SEROCU organises uncharged webinars using material from the SW Grid For Learning (which hosts the UK Safer Internet Centre) and Cyber Champions lesson plans. They are currently looking for partners to assist with apprenticeships, summer schools, work experience and mentorship so that there is more depth to the positive diversions and pathways available locally. Those interested in helping should contact [email protected] .
London is different.
The MPS team has worked on schools programmes for some years with London Grid for Learning on events and on the development of new materials, such as a new collectionhttps://www.lgfl.net/online-safety/ of materials on Money Mules . Meanwhile if anyone would like to support the Lambeth summer camp, organised by the local schools officers with workshops on mobile phone security please contact me via the e-mail address on the Norwood Community Safety Partnership page
The approaches in other parts of the UK are different again but there are common features and lessons.
The main common feature is the small size of the support teams and the lack of contact with the mainstream recruitment and careers operations, including those run by Careers and Enterprise Company with the local LEPs. This needs to addressed, with industry support, as part an overall rethink of cyber-talent recruitment to break out of the current introverted spiral.
Some important lessons have come out of the programmes that have been running longest and have experience of placing “graduates” into roles that make full use of their talents.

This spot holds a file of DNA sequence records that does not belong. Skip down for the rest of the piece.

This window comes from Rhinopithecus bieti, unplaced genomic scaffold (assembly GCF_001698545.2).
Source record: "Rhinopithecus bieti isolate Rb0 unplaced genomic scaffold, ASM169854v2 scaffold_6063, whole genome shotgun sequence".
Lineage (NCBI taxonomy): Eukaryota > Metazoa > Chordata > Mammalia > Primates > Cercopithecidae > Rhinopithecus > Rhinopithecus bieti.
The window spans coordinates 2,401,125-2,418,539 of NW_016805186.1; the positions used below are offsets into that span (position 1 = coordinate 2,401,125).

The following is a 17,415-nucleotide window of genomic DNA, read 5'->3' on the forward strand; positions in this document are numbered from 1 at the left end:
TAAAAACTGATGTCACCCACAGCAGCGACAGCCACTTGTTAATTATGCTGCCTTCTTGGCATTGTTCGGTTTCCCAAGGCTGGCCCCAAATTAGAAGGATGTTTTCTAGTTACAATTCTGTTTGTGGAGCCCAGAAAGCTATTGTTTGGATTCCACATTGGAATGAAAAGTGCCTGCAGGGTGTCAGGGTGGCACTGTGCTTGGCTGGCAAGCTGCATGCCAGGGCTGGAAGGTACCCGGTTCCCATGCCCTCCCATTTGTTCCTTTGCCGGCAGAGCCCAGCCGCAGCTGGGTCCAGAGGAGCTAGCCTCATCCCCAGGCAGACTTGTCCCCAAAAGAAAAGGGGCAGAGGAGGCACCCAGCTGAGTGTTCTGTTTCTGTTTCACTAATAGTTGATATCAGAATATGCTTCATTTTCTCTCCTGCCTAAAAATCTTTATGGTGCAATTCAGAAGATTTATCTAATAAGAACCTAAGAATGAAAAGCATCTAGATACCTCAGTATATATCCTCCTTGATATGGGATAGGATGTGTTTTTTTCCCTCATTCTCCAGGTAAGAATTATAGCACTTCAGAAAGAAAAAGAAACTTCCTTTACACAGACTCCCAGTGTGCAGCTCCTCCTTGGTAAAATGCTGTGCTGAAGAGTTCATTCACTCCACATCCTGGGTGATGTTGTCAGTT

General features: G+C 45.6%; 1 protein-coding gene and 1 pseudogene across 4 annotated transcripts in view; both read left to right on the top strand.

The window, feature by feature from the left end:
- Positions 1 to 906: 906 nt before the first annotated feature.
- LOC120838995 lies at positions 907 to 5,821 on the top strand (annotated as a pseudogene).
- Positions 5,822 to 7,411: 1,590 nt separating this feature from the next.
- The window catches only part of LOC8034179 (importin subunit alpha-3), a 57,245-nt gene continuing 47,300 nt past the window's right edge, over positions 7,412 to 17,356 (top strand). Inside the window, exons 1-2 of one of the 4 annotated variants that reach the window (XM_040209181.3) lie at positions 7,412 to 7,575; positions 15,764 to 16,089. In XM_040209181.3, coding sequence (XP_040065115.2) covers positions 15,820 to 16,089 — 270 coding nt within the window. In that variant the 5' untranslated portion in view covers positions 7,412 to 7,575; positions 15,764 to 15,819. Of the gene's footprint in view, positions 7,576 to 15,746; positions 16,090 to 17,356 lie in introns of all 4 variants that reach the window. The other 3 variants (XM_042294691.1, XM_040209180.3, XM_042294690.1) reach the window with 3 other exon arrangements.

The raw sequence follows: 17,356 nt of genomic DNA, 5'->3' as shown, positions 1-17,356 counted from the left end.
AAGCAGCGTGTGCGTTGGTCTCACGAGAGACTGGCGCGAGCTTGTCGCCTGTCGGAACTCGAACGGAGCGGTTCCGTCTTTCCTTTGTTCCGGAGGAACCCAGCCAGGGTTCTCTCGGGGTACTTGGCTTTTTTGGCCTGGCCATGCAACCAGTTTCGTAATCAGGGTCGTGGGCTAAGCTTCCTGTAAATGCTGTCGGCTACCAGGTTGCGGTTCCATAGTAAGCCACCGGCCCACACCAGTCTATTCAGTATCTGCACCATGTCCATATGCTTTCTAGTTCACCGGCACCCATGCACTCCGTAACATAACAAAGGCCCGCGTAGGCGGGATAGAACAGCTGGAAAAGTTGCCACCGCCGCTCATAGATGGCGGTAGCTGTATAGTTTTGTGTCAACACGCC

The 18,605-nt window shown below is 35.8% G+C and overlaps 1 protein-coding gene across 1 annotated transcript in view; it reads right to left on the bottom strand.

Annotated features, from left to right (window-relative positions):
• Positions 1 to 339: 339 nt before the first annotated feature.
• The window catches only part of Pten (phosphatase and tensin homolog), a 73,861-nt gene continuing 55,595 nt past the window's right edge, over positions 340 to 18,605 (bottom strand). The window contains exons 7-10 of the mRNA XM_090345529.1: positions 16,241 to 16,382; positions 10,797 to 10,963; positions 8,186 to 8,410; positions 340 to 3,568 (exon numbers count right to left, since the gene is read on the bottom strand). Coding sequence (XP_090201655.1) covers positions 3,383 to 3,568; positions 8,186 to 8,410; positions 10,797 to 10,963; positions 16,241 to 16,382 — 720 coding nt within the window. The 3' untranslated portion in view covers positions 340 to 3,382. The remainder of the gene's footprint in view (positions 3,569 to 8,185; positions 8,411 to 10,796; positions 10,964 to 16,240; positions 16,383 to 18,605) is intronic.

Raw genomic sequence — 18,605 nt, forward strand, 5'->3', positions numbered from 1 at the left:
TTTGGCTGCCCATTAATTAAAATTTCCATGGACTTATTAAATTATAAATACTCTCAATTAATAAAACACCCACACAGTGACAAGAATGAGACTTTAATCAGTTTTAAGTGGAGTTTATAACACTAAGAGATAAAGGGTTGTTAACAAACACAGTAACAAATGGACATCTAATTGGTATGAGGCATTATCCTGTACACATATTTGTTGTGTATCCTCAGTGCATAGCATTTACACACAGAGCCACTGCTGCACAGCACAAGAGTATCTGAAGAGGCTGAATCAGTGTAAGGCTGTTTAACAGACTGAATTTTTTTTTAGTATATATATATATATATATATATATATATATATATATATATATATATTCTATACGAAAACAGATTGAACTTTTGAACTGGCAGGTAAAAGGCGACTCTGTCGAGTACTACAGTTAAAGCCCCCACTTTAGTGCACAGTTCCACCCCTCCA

- Recognition and respect for the unusual talent of the individual, plus a genuine desire to harness their talent to the common good, is usually a bigger motivator than mere money.
- Pastoral care can be critical to being able to participate in the first place and remains so, albeit to a lesser degree, as those with “extreme talent” transition to employment.
- The programmes are all too often playing catch up, trying to reverse choices made at a surprisingly young age.
- Frameworks for “ethical co-operation” and disentangling social and commercial objectives and funding are critical to setting realistic expectations and demonstrating, not just achieving, success.
Please join us on the 13th. Then think how YOU can help your local Cyberchoices team – including by discussing how to legitimately delve into world of gaming and associated social media to identify, befriend and motivate the talent YOU want – before it goes to the dark side.
I will stop there before going onto the need join up political and professional debate in this space.
I would only ask you to reserve the afternoon of 9th September in your diary for the inaugural Lord Renwick memorial lecture to be delivered on-line by Vint Cerf, co-founder of the Internet, on the theme, “Wrestling with Alligators: Delivering on the Digital Promise”.
The text of the advance notice is ” Lowering barriers to access to digital technology, the Internet and the World Wide Web have enabled harmful behaviours ranging from individuals to nation states. The conundrum we face is how to retain all the benefits while defending against abuse. We have been “admiring” the problem for many years but it is time now to adopt steps to deal with it.”
To receive details in due course, please email [email protected]
It is indeed a fitting theme for the first Renwick Memorial lecture. Lord Renwick raised the need to harness diverse talent in the House of Lords before Tim Berners Lee joined CERN. He also “helped” Nortel organise an event on “envisioning the future” before the Atlanta Olympics (1996) had demonstrated that IP would be at the heart of the on-line future. We were told that after the Atlanta Olympics the IETF would have to overcome three challenges to enable it to fulfil its business and mass market potential. They were Security, Security and Security.